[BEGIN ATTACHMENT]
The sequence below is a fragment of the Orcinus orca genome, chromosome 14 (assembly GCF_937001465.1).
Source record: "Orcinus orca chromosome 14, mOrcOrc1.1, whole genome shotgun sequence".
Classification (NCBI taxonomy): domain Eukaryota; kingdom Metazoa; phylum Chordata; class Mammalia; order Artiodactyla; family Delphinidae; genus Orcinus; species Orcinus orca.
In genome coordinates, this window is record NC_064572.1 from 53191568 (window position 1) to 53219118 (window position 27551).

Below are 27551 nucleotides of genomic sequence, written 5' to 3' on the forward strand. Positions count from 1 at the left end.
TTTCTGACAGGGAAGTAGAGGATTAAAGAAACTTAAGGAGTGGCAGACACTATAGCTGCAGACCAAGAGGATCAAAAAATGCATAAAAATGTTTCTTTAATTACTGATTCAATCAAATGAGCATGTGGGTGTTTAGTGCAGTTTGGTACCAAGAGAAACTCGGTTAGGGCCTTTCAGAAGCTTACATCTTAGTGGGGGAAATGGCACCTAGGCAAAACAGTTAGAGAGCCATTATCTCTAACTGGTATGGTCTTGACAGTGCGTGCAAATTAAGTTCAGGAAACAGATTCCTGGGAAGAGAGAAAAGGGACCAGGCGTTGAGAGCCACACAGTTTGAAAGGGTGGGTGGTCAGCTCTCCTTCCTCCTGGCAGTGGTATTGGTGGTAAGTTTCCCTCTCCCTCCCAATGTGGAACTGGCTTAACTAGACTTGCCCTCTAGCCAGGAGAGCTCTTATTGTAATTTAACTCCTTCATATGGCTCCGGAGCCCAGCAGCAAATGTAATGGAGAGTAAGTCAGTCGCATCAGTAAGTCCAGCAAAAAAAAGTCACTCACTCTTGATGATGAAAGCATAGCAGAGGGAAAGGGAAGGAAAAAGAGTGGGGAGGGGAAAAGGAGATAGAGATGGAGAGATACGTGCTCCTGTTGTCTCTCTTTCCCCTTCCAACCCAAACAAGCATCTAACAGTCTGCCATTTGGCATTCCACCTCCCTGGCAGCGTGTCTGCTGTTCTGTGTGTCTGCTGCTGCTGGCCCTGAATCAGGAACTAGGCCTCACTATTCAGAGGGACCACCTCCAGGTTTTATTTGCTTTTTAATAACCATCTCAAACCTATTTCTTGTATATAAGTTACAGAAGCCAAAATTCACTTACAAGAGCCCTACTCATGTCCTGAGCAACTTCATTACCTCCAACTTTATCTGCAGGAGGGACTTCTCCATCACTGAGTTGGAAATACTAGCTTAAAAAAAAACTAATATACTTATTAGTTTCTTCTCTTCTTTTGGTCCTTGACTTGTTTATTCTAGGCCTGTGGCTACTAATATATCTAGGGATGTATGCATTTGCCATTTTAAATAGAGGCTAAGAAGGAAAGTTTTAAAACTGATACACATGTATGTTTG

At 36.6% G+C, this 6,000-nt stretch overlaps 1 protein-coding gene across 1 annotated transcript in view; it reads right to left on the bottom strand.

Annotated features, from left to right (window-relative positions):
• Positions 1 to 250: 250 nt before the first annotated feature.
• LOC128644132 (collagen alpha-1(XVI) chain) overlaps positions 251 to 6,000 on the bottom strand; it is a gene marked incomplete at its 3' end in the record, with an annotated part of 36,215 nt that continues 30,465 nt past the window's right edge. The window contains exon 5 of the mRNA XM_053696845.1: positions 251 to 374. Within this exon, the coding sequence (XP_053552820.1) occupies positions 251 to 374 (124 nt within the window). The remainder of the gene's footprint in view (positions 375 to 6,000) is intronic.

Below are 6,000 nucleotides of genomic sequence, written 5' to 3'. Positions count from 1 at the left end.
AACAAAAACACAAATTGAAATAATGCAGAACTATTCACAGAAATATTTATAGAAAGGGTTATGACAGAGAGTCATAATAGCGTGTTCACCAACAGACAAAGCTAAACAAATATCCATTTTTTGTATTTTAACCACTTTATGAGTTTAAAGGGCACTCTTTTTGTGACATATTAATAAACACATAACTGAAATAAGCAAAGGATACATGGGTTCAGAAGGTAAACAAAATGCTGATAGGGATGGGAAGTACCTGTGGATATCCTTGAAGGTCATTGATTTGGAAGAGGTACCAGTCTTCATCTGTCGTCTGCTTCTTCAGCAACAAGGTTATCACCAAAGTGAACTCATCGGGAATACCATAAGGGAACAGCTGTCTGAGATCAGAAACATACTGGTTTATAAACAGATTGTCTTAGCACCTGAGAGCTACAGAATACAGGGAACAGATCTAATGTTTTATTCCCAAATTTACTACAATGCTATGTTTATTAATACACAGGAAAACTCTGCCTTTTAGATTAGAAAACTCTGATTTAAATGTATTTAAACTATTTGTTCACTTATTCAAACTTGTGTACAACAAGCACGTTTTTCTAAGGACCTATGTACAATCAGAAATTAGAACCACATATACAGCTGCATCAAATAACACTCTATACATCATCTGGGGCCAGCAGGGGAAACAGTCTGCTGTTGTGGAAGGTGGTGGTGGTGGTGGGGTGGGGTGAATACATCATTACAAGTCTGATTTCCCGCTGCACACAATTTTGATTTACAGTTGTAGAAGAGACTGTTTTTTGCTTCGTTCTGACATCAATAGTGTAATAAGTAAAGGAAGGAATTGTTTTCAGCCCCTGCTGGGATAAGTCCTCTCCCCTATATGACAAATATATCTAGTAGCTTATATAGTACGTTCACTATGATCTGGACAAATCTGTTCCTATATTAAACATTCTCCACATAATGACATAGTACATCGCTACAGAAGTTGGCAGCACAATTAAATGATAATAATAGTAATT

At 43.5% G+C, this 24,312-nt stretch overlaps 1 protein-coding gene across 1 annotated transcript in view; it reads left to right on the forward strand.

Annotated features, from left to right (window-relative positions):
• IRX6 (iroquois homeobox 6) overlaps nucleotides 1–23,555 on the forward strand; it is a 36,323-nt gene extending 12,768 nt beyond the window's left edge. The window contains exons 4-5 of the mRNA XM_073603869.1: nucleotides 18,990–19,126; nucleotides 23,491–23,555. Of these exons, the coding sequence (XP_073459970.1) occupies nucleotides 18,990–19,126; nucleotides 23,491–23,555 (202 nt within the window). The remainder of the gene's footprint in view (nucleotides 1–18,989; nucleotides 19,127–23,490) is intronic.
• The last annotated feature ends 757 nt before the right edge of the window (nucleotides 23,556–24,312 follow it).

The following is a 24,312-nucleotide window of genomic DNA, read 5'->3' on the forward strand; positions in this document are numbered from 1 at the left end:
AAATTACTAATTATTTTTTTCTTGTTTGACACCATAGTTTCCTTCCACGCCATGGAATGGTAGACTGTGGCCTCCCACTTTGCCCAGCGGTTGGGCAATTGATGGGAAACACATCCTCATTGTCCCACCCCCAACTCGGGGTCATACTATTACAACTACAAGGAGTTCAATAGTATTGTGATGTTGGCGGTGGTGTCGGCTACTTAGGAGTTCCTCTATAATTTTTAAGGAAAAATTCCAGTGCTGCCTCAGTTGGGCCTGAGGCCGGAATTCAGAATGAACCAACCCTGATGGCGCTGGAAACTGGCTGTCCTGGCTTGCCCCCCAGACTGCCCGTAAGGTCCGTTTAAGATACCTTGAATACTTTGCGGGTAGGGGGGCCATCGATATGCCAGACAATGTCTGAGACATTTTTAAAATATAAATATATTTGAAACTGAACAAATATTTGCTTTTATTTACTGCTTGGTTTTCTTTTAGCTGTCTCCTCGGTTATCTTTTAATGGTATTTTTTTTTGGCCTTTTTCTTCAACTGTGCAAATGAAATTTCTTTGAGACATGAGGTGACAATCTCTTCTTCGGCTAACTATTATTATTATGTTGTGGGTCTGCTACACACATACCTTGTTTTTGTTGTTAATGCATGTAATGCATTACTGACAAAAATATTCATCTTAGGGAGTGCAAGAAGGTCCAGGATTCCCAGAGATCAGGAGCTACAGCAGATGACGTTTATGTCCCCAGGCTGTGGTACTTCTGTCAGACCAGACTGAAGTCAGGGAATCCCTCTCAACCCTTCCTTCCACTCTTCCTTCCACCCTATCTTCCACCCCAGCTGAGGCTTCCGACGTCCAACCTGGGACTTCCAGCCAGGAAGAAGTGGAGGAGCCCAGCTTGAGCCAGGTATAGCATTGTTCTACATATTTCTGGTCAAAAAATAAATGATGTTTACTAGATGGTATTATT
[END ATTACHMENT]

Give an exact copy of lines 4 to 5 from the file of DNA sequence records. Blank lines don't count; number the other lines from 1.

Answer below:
In genome coordinates, this window is record NC_064572.1 from 53191568 (window position 1) to 53219118 (window position 27551).

Below are 27551 nucleotides of genomic sequence, written 5' to 3' on the forward strand. Positions count from 1 at the left end.